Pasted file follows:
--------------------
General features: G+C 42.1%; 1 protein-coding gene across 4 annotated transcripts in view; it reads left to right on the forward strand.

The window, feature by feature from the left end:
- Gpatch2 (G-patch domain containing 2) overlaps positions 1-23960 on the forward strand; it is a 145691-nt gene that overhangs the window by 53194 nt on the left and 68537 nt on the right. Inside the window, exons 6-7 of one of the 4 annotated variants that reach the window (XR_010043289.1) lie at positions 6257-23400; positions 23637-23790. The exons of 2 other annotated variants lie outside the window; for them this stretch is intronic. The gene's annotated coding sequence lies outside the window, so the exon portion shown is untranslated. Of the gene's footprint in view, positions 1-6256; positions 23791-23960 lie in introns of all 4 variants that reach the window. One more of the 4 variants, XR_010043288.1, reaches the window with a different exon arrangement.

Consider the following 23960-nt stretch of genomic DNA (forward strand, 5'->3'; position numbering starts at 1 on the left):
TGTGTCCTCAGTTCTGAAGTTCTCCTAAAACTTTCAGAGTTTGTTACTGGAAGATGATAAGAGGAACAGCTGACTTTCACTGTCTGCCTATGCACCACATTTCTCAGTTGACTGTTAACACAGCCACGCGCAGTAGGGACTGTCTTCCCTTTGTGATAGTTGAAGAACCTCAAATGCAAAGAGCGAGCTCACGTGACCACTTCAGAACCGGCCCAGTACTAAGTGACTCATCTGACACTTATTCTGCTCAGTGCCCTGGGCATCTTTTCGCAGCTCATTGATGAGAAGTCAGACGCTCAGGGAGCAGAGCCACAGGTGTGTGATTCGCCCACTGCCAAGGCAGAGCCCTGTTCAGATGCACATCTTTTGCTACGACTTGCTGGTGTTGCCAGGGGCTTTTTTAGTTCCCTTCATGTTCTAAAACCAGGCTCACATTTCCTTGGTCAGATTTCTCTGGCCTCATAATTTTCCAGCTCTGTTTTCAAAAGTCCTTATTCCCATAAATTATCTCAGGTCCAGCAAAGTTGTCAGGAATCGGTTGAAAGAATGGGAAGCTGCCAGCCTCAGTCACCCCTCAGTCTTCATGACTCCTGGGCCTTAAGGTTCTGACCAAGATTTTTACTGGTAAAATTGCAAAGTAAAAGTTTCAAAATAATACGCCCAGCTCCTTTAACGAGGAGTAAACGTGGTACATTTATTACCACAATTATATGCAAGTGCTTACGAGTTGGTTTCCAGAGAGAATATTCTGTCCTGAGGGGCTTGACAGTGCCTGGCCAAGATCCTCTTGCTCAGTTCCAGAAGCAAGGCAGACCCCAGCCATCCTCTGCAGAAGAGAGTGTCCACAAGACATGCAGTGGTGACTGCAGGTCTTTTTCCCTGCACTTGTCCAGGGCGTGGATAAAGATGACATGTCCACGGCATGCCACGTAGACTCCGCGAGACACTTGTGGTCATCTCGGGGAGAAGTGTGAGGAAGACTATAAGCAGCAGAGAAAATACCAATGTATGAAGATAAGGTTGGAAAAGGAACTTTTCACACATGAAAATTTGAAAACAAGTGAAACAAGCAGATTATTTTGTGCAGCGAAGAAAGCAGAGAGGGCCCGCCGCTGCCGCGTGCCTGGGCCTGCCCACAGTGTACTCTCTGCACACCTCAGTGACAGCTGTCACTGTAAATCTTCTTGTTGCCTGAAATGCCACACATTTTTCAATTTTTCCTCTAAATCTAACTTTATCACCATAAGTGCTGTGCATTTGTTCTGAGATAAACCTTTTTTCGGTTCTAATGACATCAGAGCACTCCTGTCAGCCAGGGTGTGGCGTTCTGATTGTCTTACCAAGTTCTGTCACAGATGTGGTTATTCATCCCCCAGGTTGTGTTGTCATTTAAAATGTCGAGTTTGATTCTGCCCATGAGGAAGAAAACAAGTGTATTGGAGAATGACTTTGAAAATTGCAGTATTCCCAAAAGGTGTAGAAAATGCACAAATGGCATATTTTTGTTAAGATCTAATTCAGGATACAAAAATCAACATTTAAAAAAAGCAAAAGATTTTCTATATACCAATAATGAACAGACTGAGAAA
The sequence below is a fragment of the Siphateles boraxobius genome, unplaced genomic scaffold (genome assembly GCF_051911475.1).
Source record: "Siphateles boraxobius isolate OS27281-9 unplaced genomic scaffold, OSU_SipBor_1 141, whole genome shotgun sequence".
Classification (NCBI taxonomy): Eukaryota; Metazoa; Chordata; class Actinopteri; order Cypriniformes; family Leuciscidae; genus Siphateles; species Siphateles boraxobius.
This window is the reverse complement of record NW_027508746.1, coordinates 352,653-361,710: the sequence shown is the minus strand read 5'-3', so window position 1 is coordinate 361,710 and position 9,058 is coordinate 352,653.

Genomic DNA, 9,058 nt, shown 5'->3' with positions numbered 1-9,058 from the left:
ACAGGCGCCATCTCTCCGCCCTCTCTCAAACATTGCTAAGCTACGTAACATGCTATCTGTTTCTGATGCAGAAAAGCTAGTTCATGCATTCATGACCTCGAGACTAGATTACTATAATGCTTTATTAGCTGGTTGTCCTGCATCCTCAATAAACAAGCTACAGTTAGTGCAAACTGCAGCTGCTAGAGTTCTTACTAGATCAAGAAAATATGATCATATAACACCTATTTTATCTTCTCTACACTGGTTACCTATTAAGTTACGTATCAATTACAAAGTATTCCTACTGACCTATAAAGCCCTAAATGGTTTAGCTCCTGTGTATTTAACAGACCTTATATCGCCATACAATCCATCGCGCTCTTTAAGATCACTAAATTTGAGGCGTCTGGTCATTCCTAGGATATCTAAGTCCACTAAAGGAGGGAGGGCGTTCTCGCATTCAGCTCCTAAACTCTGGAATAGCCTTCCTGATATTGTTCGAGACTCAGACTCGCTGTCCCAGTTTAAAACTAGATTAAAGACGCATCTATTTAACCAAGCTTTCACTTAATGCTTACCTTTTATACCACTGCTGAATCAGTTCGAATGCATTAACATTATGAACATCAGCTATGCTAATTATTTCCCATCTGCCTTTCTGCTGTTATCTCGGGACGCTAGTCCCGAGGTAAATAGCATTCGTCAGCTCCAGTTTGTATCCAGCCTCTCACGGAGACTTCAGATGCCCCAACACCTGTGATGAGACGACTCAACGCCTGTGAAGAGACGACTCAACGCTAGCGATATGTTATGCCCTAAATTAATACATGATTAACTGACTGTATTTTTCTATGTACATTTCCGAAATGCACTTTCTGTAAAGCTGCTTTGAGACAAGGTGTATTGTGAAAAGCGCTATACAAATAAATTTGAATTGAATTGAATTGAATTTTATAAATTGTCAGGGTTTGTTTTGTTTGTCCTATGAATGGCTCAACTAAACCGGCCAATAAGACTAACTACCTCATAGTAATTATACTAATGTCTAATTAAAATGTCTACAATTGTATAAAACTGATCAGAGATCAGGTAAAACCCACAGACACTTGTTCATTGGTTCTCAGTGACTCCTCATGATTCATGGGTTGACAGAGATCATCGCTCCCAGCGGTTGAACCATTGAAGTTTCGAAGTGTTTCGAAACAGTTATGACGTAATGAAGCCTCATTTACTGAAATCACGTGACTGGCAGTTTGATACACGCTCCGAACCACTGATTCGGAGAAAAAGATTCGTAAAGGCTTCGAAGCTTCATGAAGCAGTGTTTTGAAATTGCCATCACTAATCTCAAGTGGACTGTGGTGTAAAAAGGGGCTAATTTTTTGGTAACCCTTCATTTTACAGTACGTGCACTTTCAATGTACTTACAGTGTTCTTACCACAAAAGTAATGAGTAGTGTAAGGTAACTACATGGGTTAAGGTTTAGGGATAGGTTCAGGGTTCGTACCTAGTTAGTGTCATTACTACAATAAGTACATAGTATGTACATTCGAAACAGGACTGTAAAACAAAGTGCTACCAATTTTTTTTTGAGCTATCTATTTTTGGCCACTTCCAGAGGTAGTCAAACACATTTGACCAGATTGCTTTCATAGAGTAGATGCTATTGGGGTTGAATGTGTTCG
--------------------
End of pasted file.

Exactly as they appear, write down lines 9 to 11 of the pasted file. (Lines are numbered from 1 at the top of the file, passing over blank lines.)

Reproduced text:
This window is the reverse complement of record NW_027508746.1, coordinates 352,653-361,710: the sequence shown is the minus strand read 5'-3', so window position 1 is coordinate 361,710 and position 9,058 is coordinate 352,653.

Genomic DNA, 9,058 nt, shown 5'->3' with positions numbered 1-9,058 from the left:
ACAGGCGCCATCTCTCCGCCCTCTCTCAAACATTGCTAAGCTACGTAACATGCTATCTGTTTCTGATGCAGAAAAGCTAGTTCATGCATTCATGACCTCGAGACTAGATTACTATAATGCTTTATTAGCTGGTTGTCCTGCATCCTCAATAAACAAGCTACAGTTAGTGCAAACTGCAGCTGCTAGAGTTCTTACTAGATCAAGAAAATATGATCATATAACACCTATTTTATCTTCTCTACACTGGTTACCTATTAAGTTACGTATCAATTACAAAGTATTCCTACTGACCTATAAAGCCCTAAATGGTTTAGCTCCTGTGTATTTAACAGACCTTATATCGCCATACAATCCATCGCGCTCTTTAAGATCACTAAATTTGAGGCGTCTGGTCATTCCTAGGATATCTAAGTCCACTAAAGGAGGGAGGGCGTTCTCGCATTCAGCTCCTAAACTCTGGAATAGCCTTCCTGATATTGTTCGAGACTCAGACTCGCTGTCCCAGTTTAAAACTAGATTAAAGACGCATCTATTTAACCAAGCTTTCACTTAATGCTTACCTTTTATACCACTGCTGAATCAGTTCGAATGCATTAACATTATGAACATCAGCTATGCTAATTATTTCCCATCTGCCTTTCTGCTGTTATCTCGGGACGCTAGTCCCGAGGTAAATAGCATTCGTCAGCTCCAGTTTGTATCCAGCCTCTCACGGAGACTTCAGATGCCCCAACACCTGTGATGAGACGACTCAACGCCTGTGAAGAGACGACTCAACGCTAGCGATATGTTATGCCCTAAATTAATACATGATTAACTGACTGTATTTTTCTATGTACATTTCCGAAATGCACTTTCTGTAAAGCTGCTTTGAGACAAGGTGTATTGTGAAAAGCGCTATACAAATAAATTTGAATTGAATTGAATTGAATTTTATAAATTGTCAGGGTTTGTTTTGTTTGTCCTATGAATGGCTCAACTAAACCGGCCAATAAGACTAACTACCTCATAGTAATTATACTAATGTCTAATTAAAATGTCTACAATTGTATAAAACTGATCAGAGATCAGGTAAAACCCACAGACACTTGTTCATTGGTTCTCAGTGACTCCTCATGATTCATGGGTTGACAGAGATCATCGCTCCCAGCGGTTGAACCATTGAAGTTTCGAAGTGTTTCGAAACAGTTATGACGTAATGAAGCCTCATTTACTGAAATCACGTGACTGGCAGTTTGATACACGCTCCGAACCACTGATTCGGAGAAAAAGATTCGTAAAGGCTTCGAAGCTTCATGAAGCAGTGTTTTGAAATTGCCATCACTAATCTCAAGTGGACTGTGGTGTAAAAAGGGGCTAATTTTTTGGTAACCCTTCATTTTACAGTACGTGCACTTTCAATGTACTTACAGTGTTCTTACCACAAAAGTAATGAGTAGTGTAAGGTAACTACATGGGTTAAGGTTTAGGGATAGGTTCAGGGTTCGTACCTAGTTAGTGTCATTACTACAATAAGTACATAGTATGTACATTCGAAACAGGACTGTAAAACAAAGTGCTACCAATTTTTTTTTGAGCTATCTATTTTTGGCCACTTCCAGAGGTAGTCAAACACATTTGACCAGATTGCTTTCATAGAGTAGATGCTATTGGGGTTGAATGTGTTCG